BEIJING, Sept 12 (Reuters) - There are women to be found in China's halls of power, but most of them are serving tea.
Nearly 60 years after Mao Zedong's Communists came to power championing women as an economic force, giving them rights to hold land and seek divorce, few have risen through the political ranks to reach the top.
Now, as a five-yearly Party Congress prepares to meet in mid-October and speculation heats up as to who will be promoted to the Party's highest levels, the lack of women among those in contention is more obvious than ever.
"You can't simply say it's about traditional ideas and culture, or simply about China's political system," said Feng Yuan, the gender and women's rights coordinator at ActionAid, a non-governmental organisation.
"Because in reality, those traditional concepts and the political system influence and reinforce each other."
No woman has ever served on the all-powerful Politburo Standing Committee, and there is currently only one on the 24-member Politburo -- Vice Premier Wu Yi, known as China's "Iron Lady" for her toughness in trade talks and crisis management.
Before her, just three women had been full Politburo members, and all were wives of top leaders, including Mao's wife, Jiang Qing, the leader of the Gang of Four jailed for her radical stance during the Cultural Revolution who committed suicide in 1991.
"Women received a real setback when Jiang Qing became so prominent. People saw it as proof that women shouldn't be in Chinese politics," said Christina Gilmartin, an expert on gender in modern China at Northeastern University in Boston.
HALF THE SKY
Wu Yi's example helps redress the balance, she said, but her status does not mark a sea change.
Decades after Mao famously announced that "women hold up half the sky", they make up about 20 percent of the current parliament and comprise less than 8 percent of the Party's elite Central Committee.
With Wu likely to retire from the Politburo this year, attention is beginning to shift down the line to female cadres who may be in contention for the top echelons of power.
The most likely candidate for Politburo status -- and a remote possibility for Standing Committee -- is Liu Yandong, a senior Party official responsible for winning over non-Communists who is said to be close to President Hu Jintao.
"She's relatively young and she's a woman," Zhiyue Bo, a China scholar at St John Fisher College in New York, said of Liu, who was born in 1945.
"She's associated with Hu and the Youth League. She's also a princeling," he said, referring to the sons and daughters of earlier generations of leaders. Liu's father was a vice minister of agriculture.
The Communist Youth League is seen as Hu's power base and the number of leaders with backgrounds linked to the group is rising.
Beyond Liu, the pickings are slim.
Song Xiuyan, governor of the western province of Qinghai, Ma Xiuhong, a vice-minister of commerce and Hu Xiaolian, head of the State Administration of Foreign Exchange, are up-and-comers most often named.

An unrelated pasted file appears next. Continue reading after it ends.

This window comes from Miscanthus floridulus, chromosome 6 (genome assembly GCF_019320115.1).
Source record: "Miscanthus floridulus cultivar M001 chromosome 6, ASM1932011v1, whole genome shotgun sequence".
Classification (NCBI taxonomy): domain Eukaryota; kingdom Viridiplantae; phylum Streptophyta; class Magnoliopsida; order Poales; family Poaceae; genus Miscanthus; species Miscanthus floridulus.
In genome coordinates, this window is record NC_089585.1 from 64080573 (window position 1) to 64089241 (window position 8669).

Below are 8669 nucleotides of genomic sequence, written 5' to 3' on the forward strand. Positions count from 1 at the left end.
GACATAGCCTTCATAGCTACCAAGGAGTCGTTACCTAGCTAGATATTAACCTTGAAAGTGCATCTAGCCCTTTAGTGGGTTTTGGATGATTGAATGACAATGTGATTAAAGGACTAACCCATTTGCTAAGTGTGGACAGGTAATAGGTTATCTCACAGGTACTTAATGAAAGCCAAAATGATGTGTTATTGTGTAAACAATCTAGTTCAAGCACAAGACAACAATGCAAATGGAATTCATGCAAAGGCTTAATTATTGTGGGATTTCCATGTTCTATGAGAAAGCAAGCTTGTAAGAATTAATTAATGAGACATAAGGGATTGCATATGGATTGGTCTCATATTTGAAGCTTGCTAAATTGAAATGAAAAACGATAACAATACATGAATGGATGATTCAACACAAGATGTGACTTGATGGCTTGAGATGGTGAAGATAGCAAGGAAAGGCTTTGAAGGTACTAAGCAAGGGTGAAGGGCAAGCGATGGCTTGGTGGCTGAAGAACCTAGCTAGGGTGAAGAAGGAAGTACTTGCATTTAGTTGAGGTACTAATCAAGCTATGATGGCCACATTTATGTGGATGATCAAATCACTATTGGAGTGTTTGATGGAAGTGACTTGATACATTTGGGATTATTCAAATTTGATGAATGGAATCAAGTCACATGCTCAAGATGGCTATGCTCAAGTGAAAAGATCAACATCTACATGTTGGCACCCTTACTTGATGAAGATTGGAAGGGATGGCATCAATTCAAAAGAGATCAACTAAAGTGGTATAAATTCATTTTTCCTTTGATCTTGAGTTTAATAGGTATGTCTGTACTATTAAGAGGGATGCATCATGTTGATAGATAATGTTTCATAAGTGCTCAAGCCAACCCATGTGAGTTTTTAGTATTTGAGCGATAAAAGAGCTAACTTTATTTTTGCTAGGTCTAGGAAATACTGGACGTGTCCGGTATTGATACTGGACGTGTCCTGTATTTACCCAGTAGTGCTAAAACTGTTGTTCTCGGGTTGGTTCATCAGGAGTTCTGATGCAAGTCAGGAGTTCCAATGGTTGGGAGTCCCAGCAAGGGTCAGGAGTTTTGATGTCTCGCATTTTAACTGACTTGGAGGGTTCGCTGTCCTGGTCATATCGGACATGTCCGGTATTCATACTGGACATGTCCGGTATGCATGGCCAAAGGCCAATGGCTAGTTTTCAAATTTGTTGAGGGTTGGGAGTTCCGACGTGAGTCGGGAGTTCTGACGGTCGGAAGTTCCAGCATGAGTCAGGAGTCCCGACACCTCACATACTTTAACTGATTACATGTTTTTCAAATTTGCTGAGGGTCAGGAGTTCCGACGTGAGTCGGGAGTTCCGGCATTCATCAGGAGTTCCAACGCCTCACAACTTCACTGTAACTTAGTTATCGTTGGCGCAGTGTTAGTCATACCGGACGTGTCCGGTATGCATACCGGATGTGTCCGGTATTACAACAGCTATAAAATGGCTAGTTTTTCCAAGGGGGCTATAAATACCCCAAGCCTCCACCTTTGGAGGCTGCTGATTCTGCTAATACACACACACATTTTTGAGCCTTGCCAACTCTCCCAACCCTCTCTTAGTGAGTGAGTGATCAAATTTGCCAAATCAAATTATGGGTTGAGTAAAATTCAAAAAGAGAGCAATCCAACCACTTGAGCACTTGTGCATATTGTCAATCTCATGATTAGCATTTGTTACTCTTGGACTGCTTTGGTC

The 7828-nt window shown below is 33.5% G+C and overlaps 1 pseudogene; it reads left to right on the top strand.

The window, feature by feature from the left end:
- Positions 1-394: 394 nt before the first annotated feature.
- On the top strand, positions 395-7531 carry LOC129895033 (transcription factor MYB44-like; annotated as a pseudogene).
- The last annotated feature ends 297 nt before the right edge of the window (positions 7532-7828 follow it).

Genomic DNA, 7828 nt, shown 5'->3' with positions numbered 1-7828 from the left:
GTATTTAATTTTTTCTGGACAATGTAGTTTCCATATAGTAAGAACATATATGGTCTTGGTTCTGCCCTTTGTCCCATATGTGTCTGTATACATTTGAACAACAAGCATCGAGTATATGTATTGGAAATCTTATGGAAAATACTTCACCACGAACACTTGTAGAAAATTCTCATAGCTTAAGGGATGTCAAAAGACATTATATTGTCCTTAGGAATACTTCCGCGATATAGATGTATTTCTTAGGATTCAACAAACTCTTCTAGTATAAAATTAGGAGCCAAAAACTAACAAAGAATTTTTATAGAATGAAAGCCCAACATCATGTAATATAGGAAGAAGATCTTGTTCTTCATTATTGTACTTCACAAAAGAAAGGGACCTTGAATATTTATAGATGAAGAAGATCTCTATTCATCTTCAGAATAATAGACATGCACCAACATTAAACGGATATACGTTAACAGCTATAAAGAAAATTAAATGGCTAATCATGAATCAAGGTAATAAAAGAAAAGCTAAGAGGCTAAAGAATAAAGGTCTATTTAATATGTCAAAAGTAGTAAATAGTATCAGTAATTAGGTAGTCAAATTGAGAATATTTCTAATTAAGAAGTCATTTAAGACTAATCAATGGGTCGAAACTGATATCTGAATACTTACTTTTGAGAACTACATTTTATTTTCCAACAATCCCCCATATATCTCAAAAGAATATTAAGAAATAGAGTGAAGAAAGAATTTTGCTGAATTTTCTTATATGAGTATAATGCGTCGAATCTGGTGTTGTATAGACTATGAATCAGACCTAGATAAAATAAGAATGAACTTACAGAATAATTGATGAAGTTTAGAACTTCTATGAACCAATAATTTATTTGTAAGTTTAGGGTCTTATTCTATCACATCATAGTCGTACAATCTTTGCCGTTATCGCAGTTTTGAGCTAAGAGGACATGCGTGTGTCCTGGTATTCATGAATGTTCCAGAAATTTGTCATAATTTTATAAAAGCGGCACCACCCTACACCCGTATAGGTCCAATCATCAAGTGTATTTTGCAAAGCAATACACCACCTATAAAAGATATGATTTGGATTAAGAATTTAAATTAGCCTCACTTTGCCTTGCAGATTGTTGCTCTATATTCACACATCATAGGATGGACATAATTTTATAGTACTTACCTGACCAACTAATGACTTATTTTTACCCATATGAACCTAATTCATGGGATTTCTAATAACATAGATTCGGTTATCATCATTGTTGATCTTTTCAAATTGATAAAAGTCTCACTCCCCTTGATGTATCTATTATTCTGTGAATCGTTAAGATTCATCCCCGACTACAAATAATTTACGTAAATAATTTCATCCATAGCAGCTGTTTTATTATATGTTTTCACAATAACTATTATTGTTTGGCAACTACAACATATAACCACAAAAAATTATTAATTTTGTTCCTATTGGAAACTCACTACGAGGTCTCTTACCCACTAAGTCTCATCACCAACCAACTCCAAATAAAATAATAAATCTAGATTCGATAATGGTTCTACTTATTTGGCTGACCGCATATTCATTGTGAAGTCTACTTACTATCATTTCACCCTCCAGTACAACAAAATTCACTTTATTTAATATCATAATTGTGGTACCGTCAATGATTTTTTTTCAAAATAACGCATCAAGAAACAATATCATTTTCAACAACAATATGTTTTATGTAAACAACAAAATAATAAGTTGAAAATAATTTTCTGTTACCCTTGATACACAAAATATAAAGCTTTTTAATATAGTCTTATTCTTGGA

But analysts say there are impediments even at the most basic levels that work against women succeeding in politics.
In a system where personnel changes down the line are decided at the discretion of the local Party boss, some worry that choosing a woman will set tongues wagging.
"If they choose a woman, they fear that perhaps people will think it's because they have a special relationship with her. So even though a lot of female cadres are very capable, the Party boss doesn't nominate them for other higher or more important positions," said Feng.
Fear of impropriety also extends to the way daily work is conducted.
"A lot of female cadres and leaders have told me, when male cadres report their work to leaders, they can go into the office and close the door, but when women report their work to leaders, they stand in the doorway," said Feng.
Political systems aside, biases are hard to overcome in a society that traditionally placed more value on men than women -- and where abortion or abandonment of girl babies has led to a gender imbalance of 119 boys for every 100 girls.
"In some areas, some individuals may still be affected by feudal thinking," said Mu Hong, of the All-China Women's Federation, a Party-sponsored group that promotes womens' rights.
"They think women should stay home and take care of the husband and children and should not show themselves in public."
China's political culture, in which deals are as likely to be made in the karaoke parlour as the boardroom, also tends to exclude women, who may be uncomfortable with the attendant heavy drinking and presence of young, female hostesses.
Despite the hurdles, analysts say there are some signs of optimism, and a growing awareness among leaders of the need to include more women in positions of power.
"I think there is a much stronger core group if the higher leaders allow them to continue to come forward and assume more and more responsible jobs," said Gilmartin.
"It would be seen very negatively if China doesn't make some more progress at this next Party Congress in terms of the number of women who are in the higher bodies of the Communist Party."